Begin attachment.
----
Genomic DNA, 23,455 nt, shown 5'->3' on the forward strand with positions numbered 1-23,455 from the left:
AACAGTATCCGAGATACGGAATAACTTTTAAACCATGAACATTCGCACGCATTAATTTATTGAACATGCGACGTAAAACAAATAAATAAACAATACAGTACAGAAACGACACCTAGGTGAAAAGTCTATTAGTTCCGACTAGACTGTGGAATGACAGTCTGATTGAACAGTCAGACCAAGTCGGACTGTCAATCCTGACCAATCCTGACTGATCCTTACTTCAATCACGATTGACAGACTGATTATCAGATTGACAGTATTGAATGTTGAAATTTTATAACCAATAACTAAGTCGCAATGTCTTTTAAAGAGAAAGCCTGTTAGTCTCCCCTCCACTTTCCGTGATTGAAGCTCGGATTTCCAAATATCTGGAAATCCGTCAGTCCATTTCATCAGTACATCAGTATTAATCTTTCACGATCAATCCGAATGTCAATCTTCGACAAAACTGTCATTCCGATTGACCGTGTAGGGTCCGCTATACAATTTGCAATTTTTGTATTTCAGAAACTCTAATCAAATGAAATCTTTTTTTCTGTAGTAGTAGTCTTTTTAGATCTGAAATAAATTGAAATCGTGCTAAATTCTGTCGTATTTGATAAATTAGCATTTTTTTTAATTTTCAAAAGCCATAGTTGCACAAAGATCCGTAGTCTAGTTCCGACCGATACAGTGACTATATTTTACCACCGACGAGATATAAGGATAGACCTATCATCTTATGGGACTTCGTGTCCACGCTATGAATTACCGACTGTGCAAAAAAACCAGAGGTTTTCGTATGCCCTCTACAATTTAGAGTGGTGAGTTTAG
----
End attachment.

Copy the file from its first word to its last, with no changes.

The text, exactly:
Genomic DNA, 23,455 nt, shown 5'->3' on the forward strand with positions numbered 1-23,455 from the left:
AACAGTATCCGAGATACGGAATAACTTTTAAACCATGAACATTCGCACGCATTAATTTATTGAACATGCGACGTAAAACAAATAAATAAACAATACAGTACAGAAACGACACCTAGGTGAAAAGTCTATTAGTTCCGACTAGACTGTGGAATGACAGTCTGATTGAACAGTCAGACCAAGTCGGACTGTCAATCCTGACCAATCCTGACTGATCCTTACTTCAATCACGATTGACAGACTGATTATCAGATTGACAGTATTGAATGTTGAAATTTTATAACCAATAACTAAGTCGCAATGTCTTTTAAAGAGAAAGCCTGTTAGTCTCCCCTCCACTTTCCGTGATTGAAGCTCGGATTTCCAAATATCTGGAAATCCGTCAGTCCATTTCATCAGTACATCAGTATTAATCTTTCACGATCAATCCGAATGTCAATCTTCGACAAAACTGTCATTCCGATTGACCGTGTAGGGTCCGCTATACAATTTGCAATTTTTGTATTTCAGAAACTCTAATCAAATGAAATCTTTTTTTCTGTAGTAGTAGTCTTTTTAGATCTGAAATAAATTGAAATCGTGCTAAATTCTGTCGTATTTGATAAATTAGCATTTTTTTTAATTTTCAAAAGCCATAGTTGCACAAAGATCCGTAGTCTAGTTCCGACCGATACAGTGACTATATTTTACCACCGACGAGATATAAGGATAGACCTATCATCTTATGGGACTTCGTGTCCACGCTATGAATTACCGACTGTGCAAAAAAACCAGAGGTTTTCGTATGCCCTCTACAATTTAGAGTGGTGAGTTTAG